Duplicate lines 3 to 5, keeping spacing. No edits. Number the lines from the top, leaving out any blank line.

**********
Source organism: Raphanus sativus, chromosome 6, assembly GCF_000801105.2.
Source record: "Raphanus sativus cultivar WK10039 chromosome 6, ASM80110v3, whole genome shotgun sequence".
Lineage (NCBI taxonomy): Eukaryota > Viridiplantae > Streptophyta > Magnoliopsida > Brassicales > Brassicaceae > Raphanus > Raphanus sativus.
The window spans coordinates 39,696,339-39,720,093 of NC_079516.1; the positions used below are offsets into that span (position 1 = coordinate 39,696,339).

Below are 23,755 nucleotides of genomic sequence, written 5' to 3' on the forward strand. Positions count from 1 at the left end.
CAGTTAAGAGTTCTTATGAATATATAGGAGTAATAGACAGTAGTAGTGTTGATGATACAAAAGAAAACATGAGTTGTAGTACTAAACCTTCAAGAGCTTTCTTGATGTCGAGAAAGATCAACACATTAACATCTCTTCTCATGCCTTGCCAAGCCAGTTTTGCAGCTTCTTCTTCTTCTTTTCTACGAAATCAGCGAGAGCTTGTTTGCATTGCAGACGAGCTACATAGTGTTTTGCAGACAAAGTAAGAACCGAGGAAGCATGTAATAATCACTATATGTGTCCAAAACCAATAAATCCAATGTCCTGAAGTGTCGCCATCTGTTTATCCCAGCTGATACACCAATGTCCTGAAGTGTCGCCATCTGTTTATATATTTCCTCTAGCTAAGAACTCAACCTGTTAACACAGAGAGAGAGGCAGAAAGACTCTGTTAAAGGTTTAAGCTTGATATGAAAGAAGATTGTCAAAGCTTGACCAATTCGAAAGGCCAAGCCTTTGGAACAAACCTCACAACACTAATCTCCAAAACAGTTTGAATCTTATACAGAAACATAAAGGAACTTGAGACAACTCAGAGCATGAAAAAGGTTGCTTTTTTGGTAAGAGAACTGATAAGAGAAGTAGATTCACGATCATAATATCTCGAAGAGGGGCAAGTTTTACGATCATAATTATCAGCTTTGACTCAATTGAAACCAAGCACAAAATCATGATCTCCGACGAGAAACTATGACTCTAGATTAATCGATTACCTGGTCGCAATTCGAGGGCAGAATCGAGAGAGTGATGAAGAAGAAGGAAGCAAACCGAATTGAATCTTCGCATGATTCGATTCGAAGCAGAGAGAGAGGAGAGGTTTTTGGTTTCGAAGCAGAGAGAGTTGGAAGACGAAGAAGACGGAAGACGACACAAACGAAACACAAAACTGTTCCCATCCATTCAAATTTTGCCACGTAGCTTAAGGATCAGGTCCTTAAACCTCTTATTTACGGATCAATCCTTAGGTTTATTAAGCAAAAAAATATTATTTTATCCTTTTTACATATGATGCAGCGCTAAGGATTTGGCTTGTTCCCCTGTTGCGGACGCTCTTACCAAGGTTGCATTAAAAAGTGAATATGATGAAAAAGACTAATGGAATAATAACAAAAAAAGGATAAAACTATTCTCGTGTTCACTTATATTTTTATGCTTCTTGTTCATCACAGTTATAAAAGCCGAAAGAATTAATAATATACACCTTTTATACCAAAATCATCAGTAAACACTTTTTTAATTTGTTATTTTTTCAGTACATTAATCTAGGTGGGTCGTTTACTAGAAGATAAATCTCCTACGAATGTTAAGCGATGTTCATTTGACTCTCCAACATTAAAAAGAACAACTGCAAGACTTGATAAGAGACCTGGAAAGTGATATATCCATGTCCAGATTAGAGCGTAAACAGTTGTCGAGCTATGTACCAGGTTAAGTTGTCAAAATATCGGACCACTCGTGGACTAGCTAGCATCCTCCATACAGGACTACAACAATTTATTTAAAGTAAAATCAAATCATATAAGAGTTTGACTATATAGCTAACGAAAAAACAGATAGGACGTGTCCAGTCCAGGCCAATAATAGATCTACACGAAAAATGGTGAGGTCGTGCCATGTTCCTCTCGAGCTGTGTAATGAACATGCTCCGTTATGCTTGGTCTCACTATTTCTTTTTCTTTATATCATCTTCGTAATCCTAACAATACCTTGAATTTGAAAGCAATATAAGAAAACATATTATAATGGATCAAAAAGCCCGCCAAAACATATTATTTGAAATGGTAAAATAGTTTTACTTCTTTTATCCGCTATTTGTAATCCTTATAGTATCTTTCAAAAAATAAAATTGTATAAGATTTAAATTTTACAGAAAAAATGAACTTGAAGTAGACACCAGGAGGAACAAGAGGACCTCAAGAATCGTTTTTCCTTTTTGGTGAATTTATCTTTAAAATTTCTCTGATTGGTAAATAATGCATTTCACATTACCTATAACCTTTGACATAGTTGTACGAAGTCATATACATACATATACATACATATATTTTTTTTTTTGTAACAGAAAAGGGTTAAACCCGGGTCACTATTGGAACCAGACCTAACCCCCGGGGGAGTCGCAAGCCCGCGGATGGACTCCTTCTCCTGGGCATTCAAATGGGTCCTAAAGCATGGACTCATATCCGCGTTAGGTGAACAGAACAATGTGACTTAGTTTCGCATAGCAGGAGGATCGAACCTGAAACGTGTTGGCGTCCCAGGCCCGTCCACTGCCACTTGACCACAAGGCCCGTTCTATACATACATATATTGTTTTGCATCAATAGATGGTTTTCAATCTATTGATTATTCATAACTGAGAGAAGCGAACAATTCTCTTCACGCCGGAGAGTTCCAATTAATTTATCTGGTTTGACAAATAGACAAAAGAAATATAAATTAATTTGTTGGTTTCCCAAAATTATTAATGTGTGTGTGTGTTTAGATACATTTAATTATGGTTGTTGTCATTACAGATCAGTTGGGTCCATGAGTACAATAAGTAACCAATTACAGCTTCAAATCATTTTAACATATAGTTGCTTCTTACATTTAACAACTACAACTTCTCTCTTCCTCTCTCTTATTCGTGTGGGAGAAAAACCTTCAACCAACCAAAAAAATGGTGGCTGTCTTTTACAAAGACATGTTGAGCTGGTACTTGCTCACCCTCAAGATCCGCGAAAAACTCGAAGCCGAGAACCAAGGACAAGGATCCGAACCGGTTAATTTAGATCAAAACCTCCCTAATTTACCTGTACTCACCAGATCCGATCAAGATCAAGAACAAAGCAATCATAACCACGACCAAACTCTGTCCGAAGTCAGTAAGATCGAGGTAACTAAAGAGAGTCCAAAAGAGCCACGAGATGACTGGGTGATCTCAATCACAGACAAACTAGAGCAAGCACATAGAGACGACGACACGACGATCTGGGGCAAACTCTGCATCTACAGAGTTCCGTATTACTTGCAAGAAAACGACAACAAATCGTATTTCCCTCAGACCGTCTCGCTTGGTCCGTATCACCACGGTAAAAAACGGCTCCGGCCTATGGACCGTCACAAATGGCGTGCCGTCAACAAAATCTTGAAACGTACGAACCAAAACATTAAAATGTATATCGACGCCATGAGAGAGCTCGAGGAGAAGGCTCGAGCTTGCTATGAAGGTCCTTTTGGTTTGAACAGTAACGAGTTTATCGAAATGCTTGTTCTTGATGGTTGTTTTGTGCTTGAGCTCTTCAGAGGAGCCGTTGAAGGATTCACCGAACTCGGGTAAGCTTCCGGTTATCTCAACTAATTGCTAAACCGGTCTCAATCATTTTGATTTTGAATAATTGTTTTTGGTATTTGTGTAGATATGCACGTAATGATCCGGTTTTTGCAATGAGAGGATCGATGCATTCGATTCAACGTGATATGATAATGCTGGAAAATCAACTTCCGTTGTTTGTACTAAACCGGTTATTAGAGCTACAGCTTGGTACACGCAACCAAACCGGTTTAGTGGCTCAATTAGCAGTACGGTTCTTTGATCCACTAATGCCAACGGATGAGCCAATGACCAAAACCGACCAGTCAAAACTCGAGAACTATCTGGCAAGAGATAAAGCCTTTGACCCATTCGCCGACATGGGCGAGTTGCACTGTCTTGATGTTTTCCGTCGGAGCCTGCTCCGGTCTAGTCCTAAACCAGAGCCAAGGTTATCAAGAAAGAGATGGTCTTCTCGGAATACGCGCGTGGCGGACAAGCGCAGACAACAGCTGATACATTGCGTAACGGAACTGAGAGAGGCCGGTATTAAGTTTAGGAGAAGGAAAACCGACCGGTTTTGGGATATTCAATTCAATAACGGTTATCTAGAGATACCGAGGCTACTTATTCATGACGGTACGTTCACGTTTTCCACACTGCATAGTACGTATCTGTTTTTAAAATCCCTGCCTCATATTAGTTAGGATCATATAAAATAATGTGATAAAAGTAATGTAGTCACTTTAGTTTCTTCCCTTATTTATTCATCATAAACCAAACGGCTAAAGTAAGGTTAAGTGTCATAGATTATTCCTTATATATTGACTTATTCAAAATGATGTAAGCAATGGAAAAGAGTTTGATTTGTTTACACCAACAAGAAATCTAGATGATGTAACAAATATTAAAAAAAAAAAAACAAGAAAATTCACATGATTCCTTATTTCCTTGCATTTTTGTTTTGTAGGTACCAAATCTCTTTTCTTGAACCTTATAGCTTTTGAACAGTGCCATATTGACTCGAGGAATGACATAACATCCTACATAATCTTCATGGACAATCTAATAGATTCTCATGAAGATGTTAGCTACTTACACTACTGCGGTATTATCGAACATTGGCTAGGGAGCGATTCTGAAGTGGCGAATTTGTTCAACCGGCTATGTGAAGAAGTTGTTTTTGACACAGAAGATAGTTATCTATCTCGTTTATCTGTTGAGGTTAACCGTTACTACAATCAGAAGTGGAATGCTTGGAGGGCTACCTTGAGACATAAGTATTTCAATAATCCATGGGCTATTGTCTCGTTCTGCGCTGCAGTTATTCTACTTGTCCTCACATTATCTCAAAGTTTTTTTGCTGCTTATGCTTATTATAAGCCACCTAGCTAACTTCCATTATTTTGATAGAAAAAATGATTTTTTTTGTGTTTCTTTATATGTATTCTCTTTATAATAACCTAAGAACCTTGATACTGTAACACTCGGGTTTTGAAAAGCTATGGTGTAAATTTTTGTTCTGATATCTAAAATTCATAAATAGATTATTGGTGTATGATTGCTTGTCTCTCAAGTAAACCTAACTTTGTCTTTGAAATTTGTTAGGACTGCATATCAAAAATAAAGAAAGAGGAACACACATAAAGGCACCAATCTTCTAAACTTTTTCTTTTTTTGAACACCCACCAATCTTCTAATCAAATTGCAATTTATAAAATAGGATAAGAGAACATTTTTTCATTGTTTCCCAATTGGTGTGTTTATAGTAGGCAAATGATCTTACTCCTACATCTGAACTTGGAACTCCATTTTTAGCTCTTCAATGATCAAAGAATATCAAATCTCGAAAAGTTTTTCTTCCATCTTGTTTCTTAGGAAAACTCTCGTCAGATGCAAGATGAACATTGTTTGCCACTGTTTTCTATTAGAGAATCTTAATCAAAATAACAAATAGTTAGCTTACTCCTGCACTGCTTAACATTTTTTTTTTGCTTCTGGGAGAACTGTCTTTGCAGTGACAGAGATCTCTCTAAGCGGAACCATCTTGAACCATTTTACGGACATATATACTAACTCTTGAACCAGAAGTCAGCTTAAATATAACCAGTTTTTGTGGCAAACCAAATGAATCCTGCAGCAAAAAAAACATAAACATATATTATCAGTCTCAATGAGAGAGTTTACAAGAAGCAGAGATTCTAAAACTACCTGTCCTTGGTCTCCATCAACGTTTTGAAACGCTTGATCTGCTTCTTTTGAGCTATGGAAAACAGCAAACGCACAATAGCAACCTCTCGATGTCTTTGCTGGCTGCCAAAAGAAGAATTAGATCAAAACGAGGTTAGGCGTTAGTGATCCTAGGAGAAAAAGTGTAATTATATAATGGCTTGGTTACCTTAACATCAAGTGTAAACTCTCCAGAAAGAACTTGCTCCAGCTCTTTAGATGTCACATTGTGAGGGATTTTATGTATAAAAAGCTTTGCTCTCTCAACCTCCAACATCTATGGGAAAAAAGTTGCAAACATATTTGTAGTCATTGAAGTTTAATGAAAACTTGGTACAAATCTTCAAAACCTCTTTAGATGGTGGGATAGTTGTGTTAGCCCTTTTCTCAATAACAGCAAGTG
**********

Lineage (NCBI taxonomy): Eukaryota > Viridiplantae > Streptophyta > Magnoliopsida > Brassicales > Brassicaceae > Raphanus > Raphanus sativus.
The window spans coordinates 39,696,339-39,720,093 of NC_079516.1; the positions used below are offsets into that span (position 1 = coordinate 39,696,339).

Below are 23,755 nucleotides of genomic sequence, written 5' to 3' on the forward strand. Positions count from 1 at the left end.